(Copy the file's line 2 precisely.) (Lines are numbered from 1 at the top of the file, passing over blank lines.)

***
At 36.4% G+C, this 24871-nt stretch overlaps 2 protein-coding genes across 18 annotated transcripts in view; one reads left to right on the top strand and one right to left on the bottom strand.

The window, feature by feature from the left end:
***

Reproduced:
The window, feature by feature from the left end: